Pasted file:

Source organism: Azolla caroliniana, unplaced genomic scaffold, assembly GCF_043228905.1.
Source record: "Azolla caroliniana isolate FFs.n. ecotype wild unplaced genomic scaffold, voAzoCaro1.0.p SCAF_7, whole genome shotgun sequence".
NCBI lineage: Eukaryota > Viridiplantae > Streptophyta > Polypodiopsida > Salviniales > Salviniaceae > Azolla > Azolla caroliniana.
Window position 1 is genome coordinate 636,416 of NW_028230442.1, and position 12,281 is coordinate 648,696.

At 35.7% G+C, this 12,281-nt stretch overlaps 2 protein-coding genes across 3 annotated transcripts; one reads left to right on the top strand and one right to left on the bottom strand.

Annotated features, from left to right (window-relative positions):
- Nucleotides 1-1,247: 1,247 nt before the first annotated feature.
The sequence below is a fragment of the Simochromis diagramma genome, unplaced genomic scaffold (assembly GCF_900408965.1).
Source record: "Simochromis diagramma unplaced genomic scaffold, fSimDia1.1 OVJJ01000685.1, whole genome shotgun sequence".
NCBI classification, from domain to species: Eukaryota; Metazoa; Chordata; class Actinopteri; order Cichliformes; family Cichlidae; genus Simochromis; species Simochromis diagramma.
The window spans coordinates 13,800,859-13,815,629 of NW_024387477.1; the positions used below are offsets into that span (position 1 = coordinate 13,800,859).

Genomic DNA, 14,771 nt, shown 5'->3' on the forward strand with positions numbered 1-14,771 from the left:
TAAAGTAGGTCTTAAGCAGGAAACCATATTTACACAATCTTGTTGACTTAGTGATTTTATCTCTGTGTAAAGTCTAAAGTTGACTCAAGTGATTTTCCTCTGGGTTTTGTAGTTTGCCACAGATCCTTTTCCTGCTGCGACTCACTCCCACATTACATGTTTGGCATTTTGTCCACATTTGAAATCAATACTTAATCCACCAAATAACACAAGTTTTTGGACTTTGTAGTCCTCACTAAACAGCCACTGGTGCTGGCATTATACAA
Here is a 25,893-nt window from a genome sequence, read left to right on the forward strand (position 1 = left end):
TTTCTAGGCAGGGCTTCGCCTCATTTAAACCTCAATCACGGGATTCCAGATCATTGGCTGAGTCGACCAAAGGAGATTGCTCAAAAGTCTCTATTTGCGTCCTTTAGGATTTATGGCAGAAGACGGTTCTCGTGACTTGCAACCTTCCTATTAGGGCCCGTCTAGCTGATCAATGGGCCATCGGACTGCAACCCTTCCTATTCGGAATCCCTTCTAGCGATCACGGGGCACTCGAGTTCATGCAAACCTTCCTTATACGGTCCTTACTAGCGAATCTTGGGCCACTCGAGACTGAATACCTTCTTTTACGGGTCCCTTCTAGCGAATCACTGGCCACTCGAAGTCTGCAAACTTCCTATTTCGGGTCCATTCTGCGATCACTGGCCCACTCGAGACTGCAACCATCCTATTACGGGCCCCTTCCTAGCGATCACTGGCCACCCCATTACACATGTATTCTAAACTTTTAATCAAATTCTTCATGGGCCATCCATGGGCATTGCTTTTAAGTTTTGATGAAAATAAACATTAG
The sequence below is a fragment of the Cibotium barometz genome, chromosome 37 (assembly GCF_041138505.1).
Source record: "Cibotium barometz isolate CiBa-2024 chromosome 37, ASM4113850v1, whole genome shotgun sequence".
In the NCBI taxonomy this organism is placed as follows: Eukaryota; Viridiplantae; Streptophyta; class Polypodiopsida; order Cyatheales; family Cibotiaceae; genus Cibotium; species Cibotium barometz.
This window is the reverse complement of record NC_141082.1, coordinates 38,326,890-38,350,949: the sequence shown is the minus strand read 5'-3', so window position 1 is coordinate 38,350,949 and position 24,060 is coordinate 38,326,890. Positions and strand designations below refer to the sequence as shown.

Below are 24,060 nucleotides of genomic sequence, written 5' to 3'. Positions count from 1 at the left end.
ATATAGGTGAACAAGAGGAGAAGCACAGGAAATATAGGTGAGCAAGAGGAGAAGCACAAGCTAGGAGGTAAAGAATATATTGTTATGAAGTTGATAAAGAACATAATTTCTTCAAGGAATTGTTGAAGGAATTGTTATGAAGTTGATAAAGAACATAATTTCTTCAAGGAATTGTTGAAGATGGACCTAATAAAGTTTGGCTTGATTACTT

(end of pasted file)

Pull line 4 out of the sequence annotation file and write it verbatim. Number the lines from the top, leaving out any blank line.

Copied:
Window position 1 is genome coordinate 636,416 of NW_028230442.1, and position 12,281 is coordinate 648,696.